Trained as a photographer and cinematographer, Lynne Ramsay’s films all have embedded in them a determination to let the images do all the talking. There’s often an air of magical realism about her work, as strange images puncture sombre tales of people dealing with the aftermath of death, as Ramsay folds poetry and fantasy into even the most meagre of circumstances.
Despite the majority of her films being adapted from novels or short stories, the feelings of her characters are rarely conveyed through dialogue. Instead, the editing and the camerawork infer everything we need to know. To celebrate the release of her brilliant, brutal new film, You Were Never Really Here, we’ve put together a handy primer of Ramsay’s short and feature films.
Ramsay’s graduation film is a series of vignettes introduced with almost no context, focusing on the stories of children of different ages dealing with family, moments of violence or personal turmoil. It could be seen as a microcosm of Ramsay’s entire filmography, a film that mostly uses image to explore the far reaching consequences of different actions and what familial connection means in different social environments.
This stark follow-up captures a day in the life of a heroin addict recently released from prison. Opening on the droning noise of an unseen fly, it’s a film full of harsh noise; the protagonist is largely silent and there is no soundtrack. Cutting between the character’s past and present, Kill the Day shows us someone struggling to regain their agency following addiction. The final shot is particularly ominous, a sign that the road to recovery can feel like an eternity.
Gasman examines the emotional state of a young girl through circumstances that are never spoken or fully explained. We know only as much as she does – that there are two other children that are familiar with her dad. We are introduced to the characters through lingering close-ups, and the actions of these characters, letting us see how they act around each other before we even see one character’s face.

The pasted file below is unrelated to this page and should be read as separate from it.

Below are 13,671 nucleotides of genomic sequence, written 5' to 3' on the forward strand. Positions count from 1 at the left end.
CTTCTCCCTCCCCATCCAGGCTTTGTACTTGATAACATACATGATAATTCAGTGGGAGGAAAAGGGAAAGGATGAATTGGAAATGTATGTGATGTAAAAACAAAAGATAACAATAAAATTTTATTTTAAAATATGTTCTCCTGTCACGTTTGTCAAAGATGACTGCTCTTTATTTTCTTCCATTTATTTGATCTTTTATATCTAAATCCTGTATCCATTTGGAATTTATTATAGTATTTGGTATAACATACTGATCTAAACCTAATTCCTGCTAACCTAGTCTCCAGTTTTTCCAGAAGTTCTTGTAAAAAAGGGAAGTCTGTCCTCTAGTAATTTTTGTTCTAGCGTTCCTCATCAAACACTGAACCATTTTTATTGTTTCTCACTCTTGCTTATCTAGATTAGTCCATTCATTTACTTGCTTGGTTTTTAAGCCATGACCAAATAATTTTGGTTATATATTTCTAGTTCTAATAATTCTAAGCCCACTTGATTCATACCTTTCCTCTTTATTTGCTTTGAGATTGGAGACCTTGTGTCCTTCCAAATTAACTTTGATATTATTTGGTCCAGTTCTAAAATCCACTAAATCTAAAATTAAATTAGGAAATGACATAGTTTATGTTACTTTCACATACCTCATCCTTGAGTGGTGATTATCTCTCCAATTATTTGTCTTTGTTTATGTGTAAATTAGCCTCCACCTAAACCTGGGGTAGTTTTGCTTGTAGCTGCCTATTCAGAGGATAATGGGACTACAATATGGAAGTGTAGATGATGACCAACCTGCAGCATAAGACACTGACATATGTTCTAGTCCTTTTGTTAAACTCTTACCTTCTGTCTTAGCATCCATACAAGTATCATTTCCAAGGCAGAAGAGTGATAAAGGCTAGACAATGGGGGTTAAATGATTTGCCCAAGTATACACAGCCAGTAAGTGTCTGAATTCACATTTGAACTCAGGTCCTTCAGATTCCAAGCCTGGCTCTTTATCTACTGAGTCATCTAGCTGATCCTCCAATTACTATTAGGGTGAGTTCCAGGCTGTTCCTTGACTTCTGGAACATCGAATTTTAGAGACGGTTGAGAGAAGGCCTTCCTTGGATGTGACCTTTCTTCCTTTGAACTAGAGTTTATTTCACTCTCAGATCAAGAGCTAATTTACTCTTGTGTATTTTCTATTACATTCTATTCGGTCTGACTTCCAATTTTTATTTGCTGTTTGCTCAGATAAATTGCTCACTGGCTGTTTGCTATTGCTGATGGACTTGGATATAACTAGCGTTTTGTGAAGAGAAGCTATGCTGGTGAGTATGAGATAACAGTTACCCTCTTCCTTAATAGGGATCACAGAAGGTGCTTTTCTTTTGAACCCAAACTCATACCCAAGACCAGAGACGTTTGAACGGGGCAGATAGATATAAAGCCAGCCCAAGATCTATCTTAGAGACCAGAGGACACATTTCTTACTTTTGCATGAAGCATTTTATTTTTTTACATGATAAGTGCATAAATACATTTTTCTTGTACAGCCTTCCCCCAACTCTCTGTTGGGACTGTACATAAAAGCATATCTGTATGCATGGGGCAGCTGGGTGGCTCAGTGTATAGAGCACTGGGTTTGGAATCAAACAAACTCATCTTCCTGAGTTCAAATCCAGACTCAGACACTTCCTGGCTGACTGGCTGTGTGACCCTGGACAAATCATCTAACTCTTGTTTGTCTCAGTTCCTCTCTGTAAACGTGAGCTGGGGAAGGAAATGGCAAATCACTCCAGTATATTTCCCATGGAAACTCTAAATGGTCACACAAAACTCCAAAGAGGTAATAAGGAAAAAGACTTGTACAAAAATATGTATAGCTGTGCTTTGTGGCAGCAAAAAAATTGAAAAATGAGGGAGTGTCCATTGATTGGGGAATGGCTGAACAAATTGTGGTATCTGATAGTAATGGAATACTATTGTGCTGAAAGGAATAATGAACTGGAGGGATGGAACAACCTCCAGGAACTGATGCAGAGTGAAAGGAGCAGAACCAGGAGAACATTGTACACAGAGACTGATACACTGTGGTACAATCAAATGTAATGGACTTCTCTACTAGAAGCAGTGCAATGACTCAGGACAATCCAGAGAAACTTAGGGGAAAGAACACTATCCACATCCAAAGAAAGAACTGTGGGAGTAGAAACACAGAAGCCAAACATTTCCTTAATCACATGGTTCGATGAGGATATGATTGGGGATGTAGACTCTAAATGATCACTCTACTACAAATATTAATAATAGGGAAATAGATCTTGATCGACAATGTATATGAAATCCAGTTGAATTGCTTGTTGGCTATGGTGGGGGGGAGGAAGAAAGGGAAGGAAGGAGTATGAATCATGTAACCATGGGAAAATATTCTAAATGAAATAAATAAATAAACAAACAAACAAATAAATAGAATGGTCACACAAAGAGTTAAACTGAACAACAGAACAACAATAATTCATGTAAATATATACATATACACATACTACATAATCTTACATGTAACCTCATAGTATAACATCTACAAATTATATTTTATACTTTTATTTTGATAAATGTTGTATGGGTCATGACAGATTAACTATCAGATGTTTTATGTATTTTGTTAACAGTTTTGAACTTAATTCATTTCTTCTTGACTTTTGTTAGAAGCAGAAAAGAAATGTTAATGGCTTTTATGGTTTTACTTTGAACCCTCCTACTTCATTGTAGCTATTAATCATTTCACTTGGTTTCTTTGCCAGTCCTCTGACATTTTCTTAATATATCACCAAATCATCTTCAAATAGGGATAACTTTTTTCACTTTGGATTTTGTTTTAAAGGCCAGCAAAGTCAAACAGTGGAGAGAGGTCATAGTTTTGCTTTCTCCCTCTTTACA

Ramsay’s first feature-length film follows a young Glaswegian boy named James after the death of his friend Ryan. With scarce dialogue and a subtle central performance, Ramsay lets the camera communicate James’ emotions. Images in Ratcatcher often feel disconnected and dreamlike; James’ guilt and grief forming an almost hallucinatory haze. That said, the film doesn’t wallow in misery, with small moments of hope manifesting in forms like a housing development, a friendship with a kindred spirit, even a rat tied to a balloon.
Set to a booming, mixtape-style soundtrack, Morvern Callar challenges us to sympathise with someone whose actions become murkier with each passing minute. Samantha Morton plays Morvern, who, following her boyfriend’s suicide, uses the funeral money to go clubbing in Ibiza. Ramsay does as little as possible to hold the viewer’s hand during this beguiling character study, ditching the novel’s first person narration and leaving us to decipher Morton’s performance. The result is a film that’s complex and mesmerising in equal measure.
Ramsay’s best-known work to date explores the complicated relationship between Eva (Tilda Swinton) and her psychopathic son Kevin (Ezra Miller). Throughout a dark connection between the two is established through shot matches of seemingly insignificant habits. It’s a disconcerting and disorientating experience, continually shifting between the past and the present, both linked by a visual motif of vivid red throughout the film, almost as if Kevin’s horrific act has reached back in time.
Ramsay returned to short filmmaking in 2012 with this enigmatic and experimental work. Shot in gorgeous monochrome by DoP Natasha Braier, Swimmer is filled with sound effects and dialogue that appear to be lifted from other sources. The clash between the sound and image creates an uncomfortable dissonance, a feeling which is only strengthened but the soundtrack boasting selections from Lord of the Flies and the Prometheus trailer. A testament to Ramsay’s desire to test the limits of cinema’s capacity for expression.
Published 10 Mar 2018
Joaquin Phoenix and director Lynne Ramsay combine forces to deliver a sensational cinematic sucker punch.
The You Were Never Really director talks framing violence and working with Joaquin Phoenix and Jonny Greenwood.
By Tom Williams
Lynne Ramsay’s masterful second feature from 2002 offers a visceral depiction of grief and longing.